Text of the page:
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Divisible Money In An Economy With Villages

  • Miquel Faig

This paper provides a tractable search model with divisible money that encompasses the two frameworks currently used in the literature. Individuals belong to many villages. Inside a village, individuals know each other so financial contracts are feasible. Money is essential to facilitate trade across villages. When financial markets inside a village are complete, the model generalizes the framework advanced by Lagos and Wright (2005) without having to assume quasi-linear preferences. Likewise, complete financial markets in each village substitutes for the representative household in the framework advanced by Shi (1997). The paper describes sets of financial arrangements that complete the markets inside the villages. In general, these financial arrangements include a combination of credit and insurance. However, if individuals choose period by period the trading role they play outside their village, then under some parametric restrictions either a lottery or a risk-free bond market are sufficient.

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File URL: http://www.economics.utoronto.ca/public/workingPapers/tecipa-216-1.pdf
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Paper provided by University of Toronto, Department of Economics in its series Working Papers with number tecipa-216.

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Length: 34 pages
Date of creation: 31 Mar 2006
Date of revision:
Handle: RePEc:tor:tecipa:tecipa-216
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  1. Ricardo Lagos & Randall Wright, 2002. "A unified framework for monetary theory and policy analysis," Working Paper 0211, Federal Reserve Bank of Cleveland.
  2. Ricardo Cavalcanti & Andres Erosa & Ted Temzelides, 1997. "Private money and reserve management in a random matching model," Working Papers 97-24, Federal Reserve Bank of Philadelphia.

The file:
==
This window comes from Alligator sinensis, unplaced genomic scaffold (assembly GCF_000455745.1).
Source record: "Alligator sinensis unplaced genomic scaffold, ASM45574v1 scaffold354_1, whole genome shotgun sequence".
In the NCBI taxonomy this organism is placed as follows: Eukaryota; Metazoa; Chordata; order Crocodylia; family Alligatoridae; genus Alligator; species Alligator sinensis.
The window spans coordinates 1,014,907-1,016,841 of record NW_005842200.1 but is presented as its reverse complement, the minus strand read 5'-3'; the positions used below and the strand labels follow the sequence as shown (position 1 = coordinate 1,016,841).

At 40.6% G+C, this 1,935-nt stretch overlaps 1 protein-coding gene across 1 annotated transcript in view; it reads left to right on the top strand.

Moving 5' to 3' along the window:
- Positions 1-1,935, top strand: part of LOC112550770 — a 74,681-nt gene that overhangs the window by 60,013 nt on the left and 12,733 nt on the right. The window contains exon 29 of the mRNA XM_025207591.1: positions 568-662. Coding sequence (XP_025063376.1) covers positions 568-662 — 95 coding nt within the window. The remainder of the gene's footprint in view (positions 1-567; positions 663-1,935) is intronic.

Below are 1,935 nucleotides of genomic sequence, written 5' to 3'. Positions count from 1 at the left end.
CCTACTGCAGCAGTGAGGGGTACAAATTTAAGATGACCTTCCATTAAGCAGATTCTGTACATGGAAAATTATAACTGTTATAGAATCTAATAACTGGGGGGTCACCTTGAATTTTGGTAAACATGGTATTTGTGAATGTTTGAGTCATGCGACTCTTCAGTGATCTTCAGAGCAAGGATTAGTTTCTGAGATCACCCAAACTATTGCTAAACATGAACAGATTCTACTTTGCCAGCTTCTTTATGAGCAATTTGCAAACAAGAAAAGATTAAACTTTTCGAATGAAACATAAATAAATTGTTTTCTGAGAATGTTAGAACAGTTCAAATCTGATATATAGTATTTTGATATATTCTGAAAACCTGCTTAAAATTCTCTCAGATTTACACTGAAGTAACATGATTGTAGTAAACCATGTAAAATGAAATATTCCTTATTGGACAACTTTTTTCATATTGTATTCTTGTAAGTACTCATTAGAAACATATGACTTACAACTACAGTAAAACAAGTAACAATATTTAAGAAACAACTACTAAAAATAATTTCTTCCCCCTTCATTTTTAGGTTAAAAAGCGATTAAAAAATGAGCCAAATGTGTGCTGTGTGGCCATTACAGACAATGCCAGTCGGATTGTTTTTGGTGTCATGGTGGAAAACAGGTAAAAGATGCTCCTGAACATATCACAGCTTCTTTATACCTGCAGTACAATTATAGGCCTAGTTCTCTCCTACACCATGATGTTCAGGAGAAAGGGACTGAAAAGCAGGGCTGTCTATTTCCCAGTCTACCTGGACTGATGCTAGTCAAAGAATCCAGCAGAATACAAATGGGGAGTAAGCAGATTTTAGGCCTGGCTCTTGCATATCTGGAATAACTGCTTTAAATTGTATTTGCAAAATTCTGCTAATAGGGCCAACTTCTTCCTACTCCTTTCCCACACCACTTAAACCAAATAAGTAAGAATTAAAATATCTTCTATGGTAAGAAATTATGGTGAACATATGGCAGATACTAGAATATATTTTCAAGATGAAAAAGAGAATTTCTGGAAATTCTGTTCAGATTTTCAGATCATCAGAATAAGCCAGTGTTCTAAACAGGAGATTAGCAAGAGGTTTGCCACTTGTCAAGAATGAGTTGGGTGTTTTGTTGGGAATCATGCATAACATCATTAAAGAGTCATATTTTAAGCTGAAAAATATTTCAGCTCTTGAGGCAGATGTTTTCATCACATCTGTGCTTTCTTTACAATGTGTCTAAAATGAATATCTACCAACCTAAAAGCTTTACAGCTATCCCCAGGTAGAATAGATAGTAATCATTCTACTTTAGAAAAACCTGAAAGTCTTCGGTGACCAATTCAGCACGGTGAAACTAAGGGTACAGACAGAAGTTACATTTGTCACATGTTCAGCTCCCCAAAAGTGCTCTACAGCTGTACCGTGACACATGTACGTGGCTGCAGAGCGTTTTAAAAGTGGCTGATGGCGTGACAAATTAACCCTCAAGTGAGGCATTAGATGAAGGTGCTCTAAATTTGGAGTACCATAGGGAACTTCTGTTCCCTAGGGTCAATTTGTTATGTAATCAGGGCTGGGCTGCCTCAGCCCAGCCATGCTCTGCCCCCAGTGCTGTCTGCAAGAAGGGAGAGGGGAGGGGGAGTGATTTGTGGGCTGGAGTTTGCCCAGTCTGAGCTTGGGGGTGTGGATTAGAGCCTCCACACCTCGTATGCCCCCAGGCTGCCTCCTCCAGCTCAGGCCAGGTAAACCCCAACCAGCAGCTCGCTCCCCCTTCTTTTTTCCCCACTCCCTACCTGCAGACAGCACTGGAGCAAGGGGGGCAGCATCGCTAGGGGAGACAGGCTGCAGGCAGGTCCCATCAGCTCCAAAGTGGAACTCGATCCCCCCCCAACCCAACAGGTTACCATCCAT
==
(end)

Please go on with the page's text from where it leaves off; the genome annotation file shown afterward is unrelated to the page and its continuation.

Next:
3. Bernhard Rauch, 2000. "A Divisible Search Model of Fiat Money: A Comment," Econometrica, Econometric Society, vol. 68(1), pages 149-156, January.
  4. Rogerson, Richard, 1988. "Indivisible labor, lotteries and equilibrium," Journal of Monetary Economics, Elsevier, vol. 21(1), pages 3-16, January.
  5. Aleksander Berentsen & Gabriele Camera & Christopher Waller, 2005. "Money, Credit and Banking," CESifo Working Paper Series 1617, CESifo Group Munich.
  6. Narayana R. Kocherlakota, 1996. "Money is memory," Staff Report 218, Federal Reserve Bank of Minneapolis.
  7. Levine, David K., 1991. "Asset trading mechanisms and expansionary policy," Journal of Economic Theory, Elsevier, vol. 54(1), pages 148-164, June.
  8. Guillaume Rocheteau & Randall Wright, 2003. "Inflation and Welfare in Models with Trading Frictions," PIER Working Paper Archive 03-032, Penn Institute for Economic Research, Department of Economics, University of Pennsylvania.
  9. Lucas, Robert Jr. & Prescott, Edward C., 1974. "Equilibrium search and unemployment," Journal of Economic Theory, Elsevier, vol. 7(2), pages 188-209, February.
  10. Jin, Yi & Temzelides, Ted, 1998. "On the Local Interaction of Money and Credit," Working Papers 99-05, University of Iowa, Department of Economics.
  11. Guillaume Rocheteau & Randall Wright, 2005. "Money in Search Equilibrium, in Competitive Equilibrium, and in Competitive Search Equilibrium," Econometrica, Econometric Society, vol. 73(1), pages 175-202, 01.
  12. Bewley, Truman, 1983. "A Difficulty with the Optimum Quantity of Money," Econometrica, Econometric Society, vol. 51(5), pages 1485-504, September.
  13. Shouyong Shi, 1997. "A Divisible Search Model of Fiat Money," Econometrica, Econometric Society, vol. 65(1), pages 75-102, January.
  14. Lucas, Robert Jr., 1990. "Liquidity and interest rates," Journal of Economic Theory, Elsevier, vol. 50(2), pages 237-264, April.
  15. Ping He & Lixin Huang & Randall Wright, 2005. "Money And Banking In Search Equilibrium," International Economic Review, Department of Economics, University of Pennsylvania and Osaka University Institute of Social and Economic Research Association, vol. 46(2), pages 637-670, 05.
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